Rammohun Roy's 'Against Hindoo idolatory' (1820)
I know next to nothing about Rammohun Roy’s writings or life apart from what was taught to us in school (his role in abolishing Sati, and his work fighting against superstition). I was quite excited when I picked up a yellowing book with the intriguing title “A treatise against the prevailing system of Hindoo idolatory” attributed to Raja Rammohun Roy at the sale at Rodney’s 1. Finding this book now is excellent timing, and goes well with our broader discussions of Indic identity and colonial consiousness.
The author of this version, one Stephen Hay, discusses the nature of Roy’s work, and weighs the evidence that this Tract was indeed written by Rammohun Roy. (The book is signed Brajmohanashya/ब्रजमोहनस्य, 1820, two centuries ago! According to Hay, there is enough evidence to suggest that even if a Brajmohan was a real person, the writing style and content leaves little doubt about the authorship.) Some interesting observations that Hay mentions about Roy’s relationship with missionaries.
One Deocar Schmidt is excited in 1820 to meet Roy, who had seemed sympathetic to Christianity at that point, and is trying to convert him. In a letter from Schmid:
God grant that my fear may be unfounded, and that he may still become a living document of the power of divine grace in humbling even the proudest sinner.
Roy’s own project is still unclear to me because he was so prolific. Hay has this to say of Roy’s viewpoint
It is a common fallacy among both Indian and Western intellectuals to say the Rammojun borrowed all his ideas from the English. … He also advocated the introduction of modern scientific education, not indeed because it was English but because it was more useful than the Sanskrit system. In the field of religion, Rammohun championed vigorously the ethical teachings of Jesus of Nazareth, but denounced as inconsistent the theological doctrine of the Trinity. In many other ways it could be shown tha Rammohun did not accept uncritically the whole of European culture, just as he did not blindly reject it in toto.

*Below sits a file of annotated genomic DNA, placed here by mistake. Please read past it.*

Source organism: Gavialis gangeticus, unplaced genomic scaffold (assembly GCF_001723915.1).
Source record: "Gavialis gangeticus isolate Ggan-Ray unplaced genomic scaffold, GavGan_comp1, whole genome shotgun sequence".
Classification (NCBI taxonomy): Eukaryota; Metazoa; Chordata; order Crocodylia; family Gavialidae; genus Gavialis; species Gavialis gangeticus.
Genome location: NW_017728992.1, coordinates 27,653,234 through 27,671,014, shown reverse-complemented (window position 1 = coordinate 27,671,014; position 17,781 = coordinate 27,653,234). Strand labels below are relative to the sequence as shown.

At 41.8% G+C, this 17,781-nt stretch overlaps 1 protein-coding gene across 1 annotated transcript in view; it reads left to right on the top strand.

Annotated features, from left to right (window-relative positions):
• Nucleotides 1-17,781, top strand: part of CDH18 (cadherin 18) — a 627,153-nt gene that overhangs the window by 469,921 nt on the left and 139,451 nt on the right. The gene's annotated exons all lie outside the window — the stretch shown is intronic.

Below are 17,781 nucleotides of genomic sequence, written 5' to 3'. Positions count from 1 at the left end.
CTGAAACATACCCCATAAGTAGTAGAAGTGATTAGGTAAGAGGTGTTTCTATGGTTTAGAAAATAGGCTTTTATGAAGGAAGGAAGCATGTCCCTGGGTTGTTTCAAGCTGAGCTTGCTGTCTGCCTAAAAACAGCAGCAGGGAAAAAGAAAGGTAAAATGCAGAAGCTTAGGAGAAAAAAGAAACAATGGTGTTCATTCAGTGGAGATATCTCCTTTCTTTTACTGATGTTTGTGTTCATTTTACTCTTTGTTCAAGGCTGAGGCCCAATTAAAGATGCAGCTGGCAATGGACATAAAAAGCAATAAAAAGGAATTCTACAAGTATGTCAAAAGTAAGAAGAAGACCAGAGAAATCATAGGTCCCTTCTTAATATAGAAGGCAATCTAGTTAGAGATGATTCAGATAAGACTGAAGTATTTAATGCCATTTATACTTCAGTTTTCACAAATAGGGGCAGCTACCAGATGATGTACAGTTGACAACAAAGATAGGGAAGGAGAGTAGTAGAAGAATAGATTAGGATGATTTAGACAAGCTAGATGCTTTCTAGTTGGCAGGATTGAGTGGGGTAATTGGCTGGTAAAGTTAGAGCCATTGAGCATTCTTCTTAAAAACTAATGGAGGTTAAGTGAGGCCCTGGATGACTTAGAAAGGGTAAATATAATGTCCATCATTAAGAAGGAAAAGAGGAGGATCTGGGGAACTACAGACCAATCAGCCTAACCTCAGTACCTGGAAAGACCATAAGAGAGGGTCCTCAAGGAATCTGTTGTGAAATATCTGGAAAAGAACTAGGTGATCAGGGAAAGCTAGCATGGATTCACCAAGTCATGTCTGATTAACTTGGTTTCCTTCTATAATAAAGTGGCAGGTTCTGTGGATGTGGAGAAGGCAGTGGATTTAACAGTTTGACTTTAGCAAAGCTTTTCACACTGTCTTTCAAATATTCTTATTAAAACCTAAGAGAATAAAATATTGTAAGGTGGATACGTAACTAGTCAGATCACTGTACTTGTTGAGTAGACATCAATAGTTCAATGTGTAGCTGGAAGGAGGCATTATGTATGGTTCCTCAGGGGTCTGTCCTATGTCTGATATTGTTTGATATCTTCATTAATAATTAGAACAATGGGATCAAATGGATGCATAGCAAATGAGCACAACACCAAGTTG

Closer to the book at hand, and in line with the common characterization of Roy’s efforts, Roy’s own words:
The ground which I took in all my controversies was, not that of opposition to Brahminism, but to a perversion of it; and I endeavored to show that the idolatry of the Brahmins was contrary to the practice of their ancestors, and the principles of the ancient books and authorities which they profess to revere and obey.
Notes from the book
The book is structured as a conversation, where Roy first presents a (often defensive) stance taken by the Idolator/Hindoo, which he then refutes. Frequently, Roy reduces the Idolator’s position to a strawman, insisting on rituals as being absurd and embarassing, without outlining why he considers them to be absurd. It is interesting to see how Roy cites contradictions within the ‘Poorans’ and ‘Shasters’ to claim their invalidity in the face of the supreme ‘omnipresent and omniscient God’. The book rambles a little, with the Idolator bringing up similar arguments multiple times only for Roy to point to his own previous refutations. The arguments weave back and forth between the validity of idolatory (Roy dismisses it as superstition and a money making gimmick by Pundits) and the ‘true’ teachings of the Shasters. The second half of the tract has clear indications of Roy’s monotheistic leanings, which I think are very interesting.